Way back in 1954 in an era when television was still relatively new and home computers were the stuff of science fiction, Random House published "Horton Hears a Who!" by Theodor S. Geisel, whom the world knew and loved as Dr. Seuss.

Way back in 1954 in an era when television was still relatively new and home computers were the stuff of science fiction, Random House published "Horton Hears a Who!" by Theodor S. Geisel, whom the world knew and loved as Dr. Seuss.

All in all Dr. Seuss wrote and illustrated 44 books "for children ... and their lucky parents," as it says on the orange-red cover of the copy of "Horton Hears a Who!" that I borrowed from my grandson.

You can add to that: "and their lucky grandparents." And while you're at it, you should also add: "and lucky filmmakers." The film version of "Horton" that premiered in theaters on March 14 has been holding onto its No. 1 position at the box office with opening weekend returns somewhere in the neighborhood of $45 million.

My oldest grandson, who is 6 and who loaned me his book, saw the movie with his father when it first opened. His younger brother, who is 3, has seen a lot of DVDs and videos at home, but had yet to see a movie on the big screen.

The timing seemed right, so with their parents' blessings, grampa took both grandchildren to the theater to see "Horton Hears a Who!"

We were the first to arrive, which made the older boy a little concerned. It also made me wonder where the $45 million came from if the show played to such small audiences.

By the time the previews started, the audience had grown to a whopping 12 or so folks of varying ages. A handful of older teenage boys sat in front of us and politely moved to the side so my short guys could see the screen.

The original book is somewhat spare as far as the story line goes. A lovable elephant named Horton, who also appears in the book "Horton Hatches the Egg," is shown on the first page sitting in a pond, eyes closed, and spraying himself with water. The page is rendered in the familiar black and white pen and ink drawing style of Dr. Seuss, with touches of red or blue. Horton is white, as are all the other characters in the book.

"On the fifteenth of May, in the Jungle of Nool,

In the heat of the day, in the cool of the pool,

He was splashing ... enjoying the jungle's great joys ...

When Horton the elephant heard a small noise."

The movie began with the same words and the same story line but a lot more color — Horton is grey, the jungle is a lush green and the other characters are ever color imaginable.

The animation was brilliant. And no wonder, it's the same team that produced the "Ice Age" movies. Jim Carey provided the voice of Horton and Carol Burnett was the voice of the meddlesome kangaroo.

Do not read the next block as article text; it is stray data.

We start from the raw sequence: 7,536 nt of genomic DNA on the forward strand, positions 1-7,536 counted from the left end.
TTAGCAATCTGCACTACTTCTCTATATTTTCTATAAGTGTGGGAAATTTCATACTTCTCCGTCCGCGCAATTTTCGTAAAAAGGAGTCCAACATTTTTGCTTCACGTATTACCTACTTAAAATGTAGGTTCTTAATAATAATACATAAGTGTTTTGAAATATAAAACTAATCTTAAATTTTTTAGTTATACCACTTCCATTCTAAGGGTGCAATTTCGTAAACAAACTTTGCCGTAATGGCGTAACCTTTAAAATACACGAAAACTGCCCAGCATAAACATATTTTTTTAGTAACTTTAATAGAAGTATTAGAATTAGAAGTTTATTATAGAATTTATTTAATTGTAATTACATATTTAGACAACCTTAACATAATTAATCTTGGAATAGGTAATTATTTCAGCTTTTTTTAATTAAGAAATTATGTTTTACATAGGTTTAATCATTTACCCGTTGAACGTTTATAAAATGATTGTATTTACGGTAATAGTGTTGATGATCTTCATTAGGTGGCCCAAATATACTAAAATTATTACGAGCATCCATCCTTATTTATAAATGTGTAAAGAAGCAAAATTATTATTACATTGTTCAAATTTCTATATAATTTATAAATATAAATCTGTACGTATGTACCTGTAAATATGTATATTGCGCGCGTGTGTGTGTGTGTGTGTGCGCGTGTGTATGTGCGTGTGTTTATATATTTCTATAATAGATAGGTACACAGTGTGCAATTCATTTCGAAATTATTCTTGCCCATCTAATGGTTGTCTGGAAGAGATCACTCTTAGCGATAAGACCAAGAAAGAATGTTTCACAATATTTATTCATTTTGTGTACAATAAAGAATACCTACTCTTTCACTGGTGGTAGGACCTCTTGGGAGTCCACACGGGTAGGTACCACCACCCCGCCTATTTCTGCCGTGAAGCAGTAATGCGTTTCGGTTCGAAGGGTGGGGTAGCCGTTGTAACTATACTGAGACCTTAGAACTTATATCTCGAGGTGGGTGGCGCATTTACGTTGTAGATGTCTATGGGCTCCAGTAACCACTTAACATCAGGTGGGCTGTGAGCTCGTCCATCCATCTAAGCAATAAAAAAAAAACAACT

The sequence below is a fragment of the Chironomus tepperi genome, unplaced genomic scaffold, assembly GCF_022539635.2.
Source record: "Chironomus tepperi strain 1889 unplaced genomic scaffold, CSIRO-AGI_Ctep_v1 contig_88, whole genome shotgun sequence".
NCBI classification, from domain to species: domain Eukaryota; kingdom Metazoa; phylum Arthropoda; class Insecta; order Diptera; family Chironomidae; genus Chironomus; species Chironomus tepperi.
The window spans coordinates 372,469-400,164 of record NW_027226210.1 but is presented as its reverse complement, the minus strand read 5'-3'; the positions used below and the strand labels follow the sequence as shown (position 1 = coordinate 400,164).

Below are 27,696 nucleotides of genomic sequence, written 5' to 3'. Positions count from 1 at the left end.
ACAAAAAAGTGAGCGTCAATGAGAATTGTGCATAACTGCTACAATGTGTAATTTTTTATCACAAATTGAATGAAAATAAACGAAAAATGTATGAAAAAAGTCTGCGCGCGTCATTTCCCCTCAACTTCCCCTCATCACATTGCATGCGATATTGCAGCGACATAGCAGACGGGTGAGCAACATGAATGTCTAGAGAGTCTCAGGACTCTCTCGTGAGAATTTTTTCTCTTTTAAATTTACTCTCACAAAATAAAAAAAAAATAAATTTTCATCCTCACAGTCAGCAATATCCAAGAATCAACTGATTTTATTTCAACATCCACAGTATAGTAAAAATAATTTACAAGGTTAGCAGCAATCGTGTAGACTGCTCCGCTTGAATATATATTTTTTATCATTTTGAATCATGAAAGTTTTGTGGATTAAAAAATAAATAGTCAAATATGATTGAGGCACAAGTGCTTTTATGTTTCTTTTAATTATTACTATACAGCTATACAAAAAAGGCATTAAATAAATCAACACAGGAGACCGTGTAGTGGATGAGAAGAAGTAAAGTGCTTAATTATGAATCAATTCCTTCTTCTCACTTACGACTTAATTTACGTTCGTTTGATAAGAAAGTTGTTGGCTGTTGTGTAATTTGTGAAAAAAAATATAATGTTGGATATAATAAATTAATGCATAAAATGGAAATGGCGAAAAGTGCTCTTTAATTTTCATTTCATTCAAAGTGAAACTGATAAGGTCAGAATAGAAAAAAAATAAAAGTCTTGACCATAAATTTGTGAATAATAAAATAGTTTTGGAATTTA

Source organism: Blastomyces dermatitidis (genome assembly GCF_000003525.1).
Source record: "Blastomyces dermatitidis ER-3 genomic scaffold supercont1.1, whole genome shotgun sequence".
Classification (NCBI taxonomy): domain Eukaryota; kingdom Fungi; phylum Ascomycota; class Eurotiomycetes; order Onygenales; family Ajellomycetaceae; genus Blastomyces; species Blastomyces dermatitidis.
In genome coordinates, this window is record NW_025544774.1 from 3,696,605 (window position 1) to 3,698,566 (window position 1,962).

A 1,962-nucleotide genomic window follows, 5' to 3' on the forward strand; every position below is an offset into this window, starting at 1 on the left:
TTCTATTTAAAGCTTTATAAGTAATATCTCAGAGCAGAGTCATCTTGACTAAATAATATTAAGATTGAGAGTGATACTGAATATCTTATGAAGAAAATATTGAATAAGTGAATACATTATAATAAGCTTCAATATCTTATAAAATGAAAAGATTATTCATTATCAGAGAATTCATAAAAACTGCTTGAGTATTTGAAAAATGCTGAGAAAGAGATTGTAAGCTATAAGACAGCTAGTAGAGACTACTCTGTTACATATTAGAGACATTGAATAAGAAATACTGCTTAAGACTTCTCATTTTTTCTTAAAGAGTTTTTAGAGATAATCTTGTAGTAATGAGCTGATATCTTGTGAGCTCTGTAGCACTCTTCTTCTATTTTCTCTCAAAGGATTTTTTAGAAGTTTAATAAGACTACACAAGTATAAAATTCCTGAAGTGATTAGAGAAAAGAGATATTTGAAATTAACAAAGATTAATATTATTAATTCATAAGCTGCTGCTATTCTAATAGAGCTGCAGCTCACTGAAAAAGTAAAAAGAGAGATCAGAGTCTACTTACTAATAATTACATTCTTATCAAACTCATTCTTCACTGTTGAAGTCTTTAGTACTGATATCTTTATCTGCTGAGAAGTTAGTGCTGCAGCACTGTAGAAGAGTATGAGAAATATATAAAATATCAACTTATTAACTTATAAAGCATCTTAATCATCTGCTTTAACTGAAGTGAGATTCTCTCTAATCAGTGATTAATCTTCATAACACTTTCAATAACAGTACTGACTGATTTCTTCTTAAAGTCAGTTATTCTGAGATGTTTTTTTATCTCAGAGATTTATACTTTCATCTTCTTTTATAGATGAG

The small noise came from a tiny speck of dust floating in the air that happened to be an entire world full of very tiny inhabitants called Whos. Their world is in danger of landing in the pond or being stepped on, and thus perishing. Horton hears a cry for help and tries to keep the speck safe from harm.

The movie takes off on its own for awhile in order to turn the 60 pages of the slim volume into a one hour and 28 minute full-length movie. The screenwriters did an admirable job filling out the lives of the residents of the jungle and the tiny people of Who-ville, particularly the mayor and his family, in a style that was very much in keeping with the wackiness of Dr. Seuss.

"I like nonsense, it wakes up the brain cells," the good doctor once said. "Fantasy is a necessary ingredient in living, It's a way of looking at life through the wrong end of a telescope. Which is what I do, And that enables you to laugh at life's realities."

The teenagers sitting in front of us also liked nonsense. They didn't come to the movie towing along their little brothers and sisters. They came with their friends and had a great time. My little guys had a great time too. And so did grampa.

There's a moral to the story and most of the characters change for the better. It turned out to be a wonderful choice for the littlest guy's first movie theater experience. He sat through the whole thing, had a good time, laughed a bit and talked about it afterward. What else could you want from a movie?

Smart-mouthed critters and rock music finales seem to have become de rigueur for children's animated films, judging from the spate of children's DVDs and videos I have seen with my grandchildren.

But, while the movie isn't exactly the 1954 book, it sure wakes up the brain cells in the most delightful way.